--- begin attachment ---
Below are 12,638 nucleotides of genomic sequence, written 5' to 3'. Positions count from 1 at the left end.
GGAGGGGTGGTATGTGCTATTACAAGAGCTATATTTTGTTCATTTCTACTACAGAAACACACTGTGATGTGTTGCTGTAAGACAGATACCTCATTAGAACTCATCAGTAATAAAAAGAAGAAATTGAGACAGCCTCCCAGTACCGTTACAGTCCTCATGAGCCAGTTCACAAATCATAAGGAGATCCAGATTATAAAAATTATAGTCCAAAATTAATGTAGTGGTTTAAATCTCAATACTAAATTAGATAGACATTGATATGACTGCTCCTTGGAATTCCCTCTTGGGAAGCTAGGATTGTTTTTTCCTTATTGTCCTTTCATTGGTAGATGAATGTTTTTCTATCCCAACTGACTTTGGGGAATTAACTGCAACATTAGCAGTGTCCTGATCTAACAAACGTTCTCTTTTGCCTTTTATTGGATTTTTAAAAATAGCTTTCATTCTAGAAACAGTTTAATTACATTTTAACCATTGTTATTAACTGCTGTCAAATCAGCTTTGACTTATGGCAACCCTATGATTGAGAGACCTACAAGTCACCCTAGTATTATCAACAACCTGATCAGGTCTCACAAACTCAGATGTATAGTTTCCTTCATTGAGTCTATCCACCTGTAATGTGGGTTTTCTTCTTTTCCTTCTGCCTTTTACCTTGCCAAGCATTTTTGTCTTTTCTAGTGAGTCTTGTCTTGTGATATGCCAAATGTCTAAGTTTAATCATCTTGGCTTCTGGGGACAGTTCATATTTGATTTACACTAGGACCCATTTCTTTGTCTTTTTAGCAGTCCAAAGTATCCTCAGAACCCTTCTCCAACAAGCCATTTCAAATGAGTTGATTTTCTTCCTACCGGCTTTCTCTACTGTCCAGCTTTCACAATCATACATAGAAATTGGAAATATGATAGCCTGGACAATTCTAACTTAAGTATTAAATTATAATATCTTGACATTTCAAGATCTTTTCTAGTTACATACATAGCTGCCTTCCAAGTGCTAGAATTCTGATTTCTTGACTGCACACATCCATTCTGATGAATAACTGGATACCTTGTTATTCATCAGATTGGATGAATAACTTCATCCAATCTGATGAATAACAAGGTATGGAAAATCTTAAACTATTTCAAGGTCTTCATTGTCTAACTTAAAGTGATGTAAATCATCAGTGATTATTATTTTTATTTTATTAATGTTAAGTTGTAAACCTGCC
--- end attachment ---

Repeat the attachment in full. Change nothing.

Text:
Below are 12,638 nucleotides of genomic sequence, written 5' to 3'. Positions count from 1 at the left end.
GGAGGGGTGGTATGTGCTATTACAAGAGCTATATTTTGTTCATTTCTACTACAGAAACACACTGTGATGTGTTGCTGTAAGACAGATACCTCATTAGAACTCATCAGTAATAAAAAGAAGAAATTGAGACAGCCTCCCAGTACCGTTACAGTCCTCATGAGCCAGTTCACAAATCATAAGGAGATCCAGATTATAAAAATTATAGTCCAAAATTAATGTAGTGGTTTAAATCTCAATACTAAATTAGATAGACATTGATATGACTGCTCCTTGGAATTCCCTCTTGGGAAGCTAGGATTGTTTTTTCCTTATTGTCCTTTCATTGGTAGATGAATGTTTTTCTATCCCAACTGACTTTGGGGAATTAACTGCAACATTAGCAGTGTCCTGATCTAACAAACGTTCTCTTTTGCCTTTTATTGGATTTTTAAAAATAGCTTTCATTCTAGAAACAGTTTAATTACATTTTAACCATTGTTATTAACTGCTGTCAAATCAGCTTTGACTTATGGCAACCCTATGATTGAGAGACCTACAAGTCACCCTAGTATTATCAACAACCTGATCAGGTCTCACAAACTCAGATGTATAGTTTCCTTCATTGAGTCTATCCACCTGTAATGTGGGTTTTCTTCTTTTCCTTCTGCCTTTTACCTTGCCAAGCATTTTTGTCTTTTCTAGTGAGTCTTGTCTTGTGATATGCCAAATGTCTAAGTTTAATCATCTTGGCTTCTGGGGACAGTTCATATTTGATTTACACTAGGACCCATTTCTTTGTCTTTTTAGCAGTCCAAAGTATCCTCAGAACCCTTCTCCAACAAGCCATTTCAAATGAGTTGATTTTCTTCCTACCGGCTTTCTCTACTGTCCAGCTTTCACAATCATACATAGAAATTGGAAATATGATAGCCTGGACAATTCTAACTTAAGTATTAAATTATAATATCTTGACATTTCAAGATCTTTTCTAGTTACATACATAGCTGCCTTCCAAGTGCTAGAATTCTGATTTCTTGACTGCACACATCCATTCTGATGAATAACTGGATACCTTGTTATTCATCAGATTGGATGAATAACTTCATCCAATCTGATGAATAACAAGGTATGGAAAATCTTAAACTATTTCAAGGTCTTCATTGTCTAACTTAAAGTGATGTAAATCATCAGTGATTATTATTTTTATTTTATTAATGTTAAGTTGTAAACCTGCC